A rumour in 1933 had Morenz going to Chicago for goaltender Charlie Gardiner, whom Canadiens’ GM Leo Dandurand admitted to coveting in a bad way. Like Hart before him, Dandurand vowed that Morenz (and teammate Aurèle Joliat, too) would never play for any team but Montreal. The following year, Montreal’s Gazettelearned from “a reliable source” that Morenz was Chicago-bound in exchange for right wingers Mush March and Lolo Couture. The actual deal took a few more months to consummate saw Morenz go to Chicago with goaltender Lorne Chabot and defenceman Marty Burke for right wing Leroy Goldsworthy, and defencemen Lionel Conacher and Roger Jenkins.

January, 1929

Howie Morenz had a bad knee, and Eddie Shore an ailing ankle, so when Canadiens visited Boston early in 1929, both teams had to do without their marquee players. The game ended in an underwhelming 0-0 tie with press reports noting that Montreal appeared “weakened” while the Bruins lacked “their usual dash.” The crowd of 15,000 did get some good news on the night, which they seem to have received, extraordinarily, via the Garden PA announcer. We’ll leave to John Hallahan of the Globe to pass it on:

It was announced that a rumour had been spread about that Eddie Shore had been sold to the New York Rangers. The management declared such a report ridiculous, adding there was not enough money in New York to buy him.

A great cheer went up at this statement.

It was also announced if the fans in the upper balcony did not stop throwing paper on the ice that means would be taken to screen the sections.

helmets for hockey players, 1947: richard and lach looked as if they were sporting lacquered hair-dos

Top Gear: Elmer Lach, on the right, fits linemate Maurice Richard with the helmet he wore for all of two games in 1947. Lach’s, just visible at the bottom of the frame, didn’t have quite so long a career on NHL ice.

Helmets for hockey players weren’t exactly new in 1947, but in the NHL they weren’t exactly a common sight — unless you were looking at defenceman Jack Crawford of the Boston Bruins, the lone man among the league’s 120-odd skaters to regularly don headgear in the post-war era.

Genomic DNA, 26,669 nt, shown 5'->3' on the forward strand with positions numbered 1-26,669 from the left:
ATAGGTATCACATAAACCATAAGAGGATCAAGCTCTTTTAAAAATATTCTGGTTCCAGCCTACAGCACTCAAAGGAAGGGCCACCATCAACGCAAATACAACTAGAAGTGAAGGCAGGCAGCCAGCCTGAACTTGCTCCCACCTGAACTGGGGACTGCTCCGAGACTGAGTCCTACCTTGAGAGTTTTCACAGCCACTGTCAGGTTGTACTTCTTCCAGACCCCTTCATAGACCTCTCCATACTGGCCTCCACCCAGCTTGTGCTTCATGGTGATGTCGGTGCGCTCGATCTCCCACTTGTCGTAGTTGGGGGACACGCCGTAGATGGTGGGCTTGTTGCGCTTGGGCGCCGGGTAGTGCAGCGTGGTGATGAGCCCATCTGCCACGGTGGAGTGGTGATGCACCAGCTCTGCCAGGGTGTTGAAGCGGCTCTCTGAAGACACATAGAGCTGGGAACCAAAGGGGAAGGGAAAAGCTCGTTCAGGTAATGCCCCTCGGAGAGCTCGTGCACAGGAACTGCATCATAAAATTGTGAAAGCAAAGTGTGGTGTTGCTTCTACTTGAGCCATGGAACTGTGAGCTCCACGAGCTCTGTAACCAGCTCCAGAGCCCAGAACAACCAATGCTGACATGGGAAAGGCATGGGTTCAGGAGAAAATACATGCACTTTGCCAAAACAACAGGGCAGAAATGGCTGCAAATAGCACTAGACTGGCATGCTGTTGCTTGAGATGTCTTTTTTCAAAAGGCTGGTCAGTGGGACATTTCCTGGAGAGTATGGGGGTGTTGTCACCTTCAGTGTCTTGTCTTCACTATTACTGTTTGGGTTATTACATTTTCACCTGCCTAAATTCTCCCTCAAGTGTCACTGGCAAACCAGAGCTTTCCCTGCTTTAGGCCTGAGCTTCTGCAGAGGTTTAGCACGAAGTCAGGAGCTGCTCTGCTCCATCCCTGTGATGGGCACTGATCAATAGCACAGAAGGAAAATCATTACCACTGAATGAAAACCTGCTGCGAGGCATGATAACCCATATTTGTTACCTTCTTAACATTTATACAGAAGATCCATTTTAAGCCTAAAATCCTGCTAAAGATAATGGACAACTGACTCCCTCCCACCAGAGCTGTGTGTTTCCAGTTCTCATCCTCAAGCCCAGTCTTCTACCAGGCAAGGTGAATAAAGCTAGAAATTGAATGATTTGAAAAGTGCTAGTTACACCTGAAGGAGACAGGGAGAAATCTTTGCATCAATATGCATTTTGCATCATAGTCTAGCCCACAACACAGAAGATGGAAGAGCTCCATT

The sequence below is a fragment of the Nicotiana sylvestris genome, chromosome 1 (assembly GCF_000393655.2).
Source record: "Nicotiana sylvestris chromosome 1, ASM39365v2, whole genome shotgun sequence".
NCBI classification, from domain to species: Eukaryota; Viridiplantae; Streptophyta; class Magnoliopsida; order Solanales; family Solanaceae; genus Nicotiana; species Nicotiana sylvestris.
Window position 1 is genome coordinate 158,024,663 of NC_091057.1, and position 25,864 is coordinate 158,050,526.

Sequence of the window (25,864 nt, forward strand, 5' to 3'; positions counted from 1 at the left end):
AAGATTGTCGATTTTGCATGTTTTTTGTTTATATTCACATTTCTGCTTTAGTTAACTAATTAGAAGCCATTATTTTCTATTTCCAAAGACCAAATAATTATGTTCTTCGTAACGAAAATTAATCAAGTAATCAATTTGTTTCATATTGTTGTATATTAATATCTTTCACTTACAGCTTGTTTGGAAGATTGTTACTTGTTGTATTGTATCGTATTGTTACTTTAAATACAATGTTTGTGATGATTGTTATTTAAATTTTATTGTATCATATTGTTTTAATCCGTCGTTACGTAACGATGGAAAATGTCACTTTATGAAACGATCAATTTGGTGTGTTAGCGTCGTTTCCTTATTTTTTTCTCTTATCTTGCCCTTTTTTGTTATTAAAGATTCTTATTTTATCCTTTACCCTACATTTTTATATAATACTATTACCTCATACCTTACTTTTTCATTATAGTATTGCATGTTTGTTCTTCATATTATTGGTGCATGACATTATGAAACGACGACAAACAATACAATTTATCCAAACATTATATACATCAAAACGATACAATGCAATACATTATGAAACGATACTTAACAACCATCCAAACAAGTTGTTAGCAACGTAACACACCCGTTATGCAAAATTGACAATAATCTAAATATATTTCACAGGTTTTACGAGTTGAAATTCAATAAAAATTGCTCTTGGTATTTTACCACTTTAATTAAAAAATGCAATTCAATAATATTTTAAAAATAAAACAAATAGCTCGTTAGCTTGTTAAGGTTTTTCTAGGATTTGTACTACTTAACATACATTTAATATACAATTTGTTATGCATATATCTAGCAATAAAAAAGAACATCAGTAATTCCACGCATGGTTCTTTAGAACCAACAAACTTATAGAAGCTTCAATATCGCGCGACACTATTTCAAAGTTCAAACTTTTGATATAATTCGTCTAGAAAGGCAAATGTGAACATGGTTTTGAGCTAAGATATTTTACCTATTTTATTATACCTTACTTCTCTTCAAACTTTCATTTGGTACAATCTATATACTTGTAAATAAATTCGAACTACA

So what prompted two of the game’s best players to (very briefly) try a helmet in the early going of the 1947-48 season? Short answer: don’t know for sure.

It could have been that, well into their high-impact NHL careers, linemates Maurice Richard and Elmer Lach of the Montreal Canadiens reached a point where it seemed worthwhile to try to mitigate the risk of (further) head injury. Or maybe were they helping out a friend with a new product to promote? Either way, the experiment didn’t last long, raising a few eyebrows while it lasted, some mocking jeers for the cheap seats. Were the helmets too heavy, too hot, too attention-getting to last? That’s something else that’s not entirely clear: just why Richard and Lach decided to ditch their helmets after just two games.

Both players, in 1947, knew well what could happen to your hockey-playing head out on the ice.

Elmer Lach, 29 at the time, was well established in the league as an elite scorer. Two years earlier he’d won the Hart Trophy as the NHL’s most valuable player. Said his coach, Dick Irvin, in 1948: “I’ve seen them all in the last 20 years as a coach and I played against the best for some years before that and to my mind Lach is certainly among the three great centres of all time.” (The other two: Howie Morenz and Mickey MacKay.)

Lach was also, famously and unfortunately, prone to injury. The headline in 1950 when Trent Frayne came to chronicle this painful propensity for The Saturday Evening Post: “You Can’t Kill A Hockey Player.” Lach’s skill and spirit was beyond doubt, Frayne wrote; “this all-out performer” also happened to be the man who’d been “injured severely more often than anyone in this violent game.” In his second year in the NHL, he’d missed all but Montreal’s opening game after a fall into the boards broke his wrist, dislocated a shoulder, and shattered his elbow. He was subsequently sidelined by a fractured cheekbone and (both in the same season) one broken jaw after another.

Then when Don Metz of the Toronto Maple Leafs hit him in early February of 1947 — as Frayne described it, his feet were “thrust into the air so that he landed on the top of his head. His skull was fractured, and for a brief period his life was in danger.” Montreal accused Metz of general malevolence and specific spearing, while in Toronto the hit was declared fair and clean. Upon further review, NHL President Clarence Campbell decided that the injury was accidental. (Lach, as it turned out, agreed. He’d tell Frayne that he took a check like Metz’s a hundred times a season without aftermath; in this case, he just happened to have been off-balance at the moment of impact.)